3. Todd Trimble says:

    Jocelyn Paine also has general ideas on bringing category theory into scientific thinking. He wrote a little on this here at the n-Category Cafe. He also has some web-based interactive demonstrations that illustrate basic categorical constructions, here.

    A small example from my own experience is when I wanted to get my head around some of the basic theory of irreducible continuous unitary representations of the Poincaré group, which is important in quantum physics. We had a long, long discussion of it at the Café. This topic is of course old and treated in loads of places, but for some reason I just wasn’t grokking it, until at last I pictured a groupoid whose objects are 4-momenta (on a hyperbolic sheet of given mass m). At a given object p, the hom \hom(p, p) would be a “little group” of Poincaré group elements that fix p. This picture served as a useful intermediary; in the end one can consider a groupoid whose objects are pairs (p, v) where v is an element of an irrep of a typical such little group. This groupoid is another way of packaging the data of a unitary irrep of the Poincaré group.

    In summary, thinking in terms of groupoids gave me a graphical picture that recapitulated the standard little group analysis in a concrete visual way. That was very helpful. And I think that’s a large part of the appeal and power of category theory: it enables one to visualize abstract fundamental mathematical properties in terms of graphical pictures and patterns, where they become easier to mentally hold, so to speak.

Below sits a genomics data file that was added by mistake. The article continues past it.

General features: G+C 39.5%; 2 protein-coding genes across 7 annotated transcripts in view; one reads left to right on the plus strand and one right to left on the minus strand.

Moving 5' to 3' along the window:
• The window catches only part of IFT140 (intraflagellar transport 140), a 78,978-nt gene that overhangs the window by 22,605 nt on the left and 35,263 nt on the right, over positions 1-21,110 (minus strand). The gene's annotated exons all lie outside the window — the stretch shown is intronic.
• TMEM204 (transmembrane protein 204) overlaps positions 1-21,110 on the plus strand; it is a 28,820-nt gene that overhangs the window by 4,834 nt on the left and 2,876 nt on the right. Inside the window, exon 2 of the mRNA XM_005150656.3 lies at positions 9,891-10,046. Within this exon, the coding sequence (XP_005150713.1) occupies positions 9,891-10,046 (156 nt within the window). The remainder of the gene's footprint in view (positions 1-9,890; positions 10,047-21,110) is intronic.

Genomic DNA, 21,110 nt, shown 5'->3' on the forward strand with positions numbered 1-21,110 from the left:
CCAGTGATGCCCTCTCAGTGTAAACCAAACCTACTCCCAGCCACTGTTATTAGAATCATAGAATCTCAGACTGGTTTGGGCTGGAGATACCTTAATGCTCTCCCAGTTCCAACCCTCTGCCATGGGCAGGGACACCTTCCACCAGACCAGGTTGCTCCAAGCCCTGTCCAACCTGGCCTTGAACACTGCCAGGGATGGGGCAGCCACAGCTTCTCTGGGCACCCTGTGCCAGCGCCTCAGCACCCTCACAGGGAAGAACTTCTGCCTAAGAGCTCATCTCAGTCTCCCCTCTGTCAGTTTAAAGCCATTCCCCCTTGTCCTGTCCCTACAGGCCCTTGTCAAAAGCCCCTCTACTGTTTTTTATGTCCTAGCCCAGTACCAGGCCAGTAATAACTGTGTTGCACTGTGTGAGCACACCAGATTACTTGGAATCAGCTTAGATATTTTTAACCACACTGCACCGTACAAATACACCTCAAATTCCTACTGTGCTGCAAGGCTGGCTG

4. […] Reading: John Carlos Baez website, May […]

  5. John says:

    As I understand category theory can be used to make connections between different areas of science and to possibly understand theories at a more fundamental level. However, is there any practical advantage to formulating a theory using categories? Specifically, does category theory provide new insights or ideas to already developed scientific theories? I am wondering for example if formulating inverse problem theory using categories leads to any advantages.

    • John Baez says:

      I don’t know what “inverse problem theory” is, so I can’t help you with that example. In physics the power of category theory is by now well-established: a bunch of physical systems are described by ‘modular tensor categories’, and this way of thinking about them is crucial for understanding things like the quantum Hall effect, anyons, etc. I also believe that quantum theory and gravity can only be unified by seeing their relationship with the help of categories. Category theory is also widely recognized to be important in computer science, e.g. the use of monads in Haskell, the relation of the lambda-calculus to cartesian closed categories, and the like.

      In other branches of science categories have not yet proved their worth, but I’m personally convinced that this is mainly because nobody has put a sustained effort into applying them there. That’s what I’m working on now.